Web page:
Sony VAIO S Series laptop

The Sony VAIO S Series isn’t the most powerful all-purpose laptop, but I like it — and not just because I have a soft spot for Sony. Although the VAIO S Series offers mediocre general performance and modest graphics speed, it’s also light, thin, stylish, and very portable.

Our review model, priced at US$1000 (as of December 14, 2011), sports an Intel Core i5-2430M processor, an AMD Radeon HD 6470M graphics card, and 4GB of RAM. It also has a 640GB hard drive, a DVD-RW optical drive, and built-in Wi-Fi and Bluetooth 3.0. This model runs the 64-bit version of Windows 7 Home Premium.

In our WorldBench 6 benchmark tests, the VAIO S Series earned a score of 112. This is a decent, but not excellent, score that puts the VAIO S Series right around the middle of our Top All-Purpose Laptops list. While the VAIO S Series should be fine for most basic work tasks and streaming video, it’s by no means a graphics powerhouse or a gaming laptop.

In our graphics tests, the VAIO S Series’ performance was acceptable. The system does have switchable graphics, which is a benefit for people who want to use this laptop for consuming multimedia and performing basic, nonintensive tasks (switching to integrated graphics will conserve battery life). In our Far Cry 2 graphics tests, the VAIO S Series managed a frame rate of 50 frames per second at the lowest quality setting (800 by 600 resolution), and a rate of 24 fps at the highest quality setting (same resolution).

Our review unit was the 15.5-inch VAIO S Series in black. The 15.5-inch model also comes in silver, while the 13.3-inch model comes in black, blue, pink, red, or white. The VAIO S Series’ most desirable trait might be its portability: The 15.5-inch version weighs 4.3 pounds (5.2 pounds with accessories), and measures 14.9 inches wide by 10.1 inches long and just about 1 inch thick.

The VAIO S Series has a thin, squared-off chassis with sharp corners. The cover is a plain matte black, with a medium-size mirrored VAIO logo in the center. The hinge — which sticks out of the back of the machine by about a quarter of an inch — is plastic with a dark mirrored finish, and it feels a little flimsy. The rest of the exterior is simple, and exudes a minimalist aesthetic.

The interior is also pretty simple, consisting of a matte-black wrist rest, a black Chiclet-style keyboard, and a smooth touchpad with two discrete buttons. Several buttons and switches sit above the keyboard, however–and when you turn the laptop on, it also has a lot of lights to go with those buttons and switches. From left to right, the controls include a physical eject button (though the DVD-RW drive is tray-loaded), a switch for changing between the Intel integrated graphics and the AMD discrete graphics, an “Assist” button (which opens the Help screen), a Web button, and a VAIO button (which you can program to open different VAIO multimedia programs).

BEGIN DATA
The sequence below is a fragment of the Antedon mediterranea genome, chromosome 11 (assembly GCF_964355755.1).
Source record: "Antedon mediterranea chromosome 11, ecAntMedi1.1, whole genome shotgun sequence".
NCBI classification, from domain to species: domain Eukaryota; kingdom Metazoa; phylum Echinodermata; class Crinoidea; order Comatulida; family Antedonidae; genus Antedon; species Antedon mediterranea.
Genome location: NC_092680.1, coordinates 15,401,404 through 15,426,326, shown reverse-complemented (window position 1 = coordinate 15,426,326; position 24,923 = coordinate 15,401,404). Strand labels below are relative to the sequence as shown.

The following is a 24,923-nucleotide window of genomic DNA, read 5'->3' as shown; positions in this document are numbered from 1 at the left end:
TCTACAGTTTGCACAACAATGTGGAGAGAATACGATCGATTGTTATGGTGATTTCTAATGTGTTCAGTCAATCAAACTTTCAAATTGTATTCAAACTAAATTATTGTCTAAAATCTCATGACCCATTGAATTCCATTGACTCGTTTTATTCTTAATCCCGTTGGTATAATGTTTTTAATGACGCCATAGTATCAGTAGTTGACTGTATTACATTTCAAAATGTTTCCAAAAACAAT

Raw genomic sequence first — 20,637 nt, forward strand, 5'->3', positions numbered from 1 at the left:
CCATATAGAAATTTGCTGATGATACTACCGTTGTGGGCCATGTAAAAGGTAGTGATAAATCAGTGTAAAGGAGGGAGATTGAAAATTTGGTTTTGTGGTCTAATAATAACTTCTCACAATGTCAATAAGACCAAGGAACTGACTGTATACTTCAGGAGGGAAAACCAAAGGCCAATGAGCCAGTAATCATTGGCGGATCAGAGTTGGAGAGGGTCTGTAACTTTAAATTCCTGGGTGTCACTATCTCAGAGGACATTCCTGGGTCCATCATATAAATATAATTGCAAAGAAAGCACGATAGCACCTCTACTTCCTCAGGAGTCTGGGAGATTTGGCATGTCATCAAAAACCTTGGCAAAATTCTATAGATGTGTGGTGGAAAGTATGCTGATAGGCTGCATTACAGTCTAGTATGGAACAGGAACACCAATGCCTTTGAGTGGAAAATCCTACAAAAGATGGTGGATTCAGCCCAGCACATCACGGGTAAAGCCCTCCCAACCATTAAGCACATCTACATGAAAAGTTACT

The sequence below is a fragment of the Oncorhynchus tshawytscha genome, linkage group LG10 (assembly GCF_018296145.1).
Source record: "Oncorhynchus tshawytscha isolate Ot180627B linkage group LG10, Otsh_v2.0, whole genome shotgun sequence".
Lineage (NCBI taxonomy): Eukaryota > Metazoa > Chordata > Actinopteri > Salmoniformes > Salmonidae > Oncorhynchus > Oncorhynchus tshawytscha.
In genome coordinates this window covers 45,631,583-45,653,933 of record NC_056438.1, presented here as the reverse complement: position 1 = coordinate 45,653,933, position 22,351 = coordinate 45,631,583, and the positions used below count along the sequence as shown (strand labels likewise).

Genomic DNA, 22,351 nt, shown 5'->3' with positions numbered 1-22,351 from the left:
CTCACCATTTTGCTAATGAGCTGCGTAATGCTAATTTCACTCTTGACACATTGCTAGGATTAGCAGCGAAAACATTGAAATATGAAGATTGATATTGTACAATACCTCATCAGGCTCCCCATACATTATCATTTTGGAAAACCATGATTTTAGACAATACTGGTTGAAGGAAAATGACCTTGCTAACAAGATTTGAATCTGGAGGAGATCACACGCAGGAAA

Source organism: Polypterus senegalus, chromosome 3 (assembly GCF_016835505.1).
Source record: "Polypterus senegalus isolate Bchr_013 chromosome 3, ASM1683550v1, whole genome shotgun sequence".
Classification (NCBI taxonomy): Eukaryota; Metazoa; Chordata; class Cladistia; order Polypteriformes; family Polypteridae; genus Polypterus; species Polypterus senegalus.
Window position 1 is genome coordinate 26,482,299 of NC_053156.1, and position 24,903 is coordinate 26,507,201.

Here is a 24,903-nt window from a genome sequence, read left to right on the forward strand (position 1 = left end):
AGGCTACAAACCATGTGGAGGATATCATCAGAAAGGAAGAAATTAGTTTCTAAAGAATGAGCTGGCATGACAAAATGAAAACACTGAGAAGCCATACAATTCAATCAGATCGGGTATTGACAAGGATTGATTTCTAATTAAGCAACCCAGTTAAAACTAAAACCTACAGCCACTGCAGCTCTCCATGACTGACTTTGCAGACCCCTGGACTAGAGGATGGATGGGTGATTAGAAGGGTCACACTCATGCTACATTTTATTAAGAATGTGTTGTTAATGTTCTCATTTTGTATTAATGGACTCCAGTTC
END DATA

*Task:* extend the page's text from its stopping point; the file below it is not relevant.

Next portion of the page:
The keyboard is backlit and easy to type on, and it comes with a ten-key number pad. The touchpad, which supports multitouch gestures, is smooth and sensitive; its two discrete buttons are big and easy to press, if a little light on feedback.

Ports-wise, the VAIO S Series is fairly basic. The very smooth left side has only a headphone jack and an optical drive. The headphone jack is located all the way toward the back of the computer–which means that if your headphone wire is particularly short, you may have to maneuver around a bit. (I have to admit, though, that the last VAIO I owned had the headphone jack located on the front of the machine, which is a lot more annoying.)

On the front of the laptop is a Wi-Fi switch, which is always a nice addition. The right side of the system is crammed with ports and slots: You’ll find two card slots (one for Sony Memory Stick and one for SD Card), a gigabit ethernet port, a VGA-out port, an HDMI-out port, one USB 3.0 port, two USB 2.0 ports, and a Kensington lock slot. I’m not a big fan of having all three USB ports on one side and next to each other, because USB peripherals are often bulky and can’t be placed side by side. Sony probably should have included at least one USB port on the laptop’s left edge, because that side has plenty of space.

The display is a bright, glossy 15.5-inch screen with a full HD native resolution of 1920 by 1080. The screen is just beautiful: It’s crisp and clear, and it honestly almost took my breath away the first time I saw it. Unfortunately, it isn’t perfect: At the lower brightness settings, the screen has a noticeably yellow tint, and skin tones are sometimes washed out.

The VAIO S Series is good for light multimedia usage. High-def streaming video plays smoothly, but the picture in full screen looks a bit soft. Audio playback is not very good. Though the speakers are loud, the sound is thin and lacking in bass. Music and voices sound almost like shrieking. I definitely recommend headphones with this laptop.

Sony includes a lot of software on its VAIO machines, which is good if you like Sony software, and not so great if you don’t. The VAIO S Series comes packed with Sony’s Media Gallery, VAIO Care, VAIO Gate, and PMB VAIO Edition photo/video management software. It also has other software, including Norton Internet Security, Adobe’s bundle (Acrobat, Photoshop Elements, and the like), and Sony’s Imagination Studio Suite.

The Sony VAIO S Series may seem like a mediocre all-purpose laptop, and it is one. But it’s also thin, light, and quite portable, and it sports Bluetooth, Wi-Fi, Intel Wireless Display technology, and optional embedded mobile broadband. In other words, if you’re looking for an all-purpose laptop that’s stylish and easy to tote, the VAIO S Series might be the system for you.

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Jim Love, Chief Content Officer, IT World Canada

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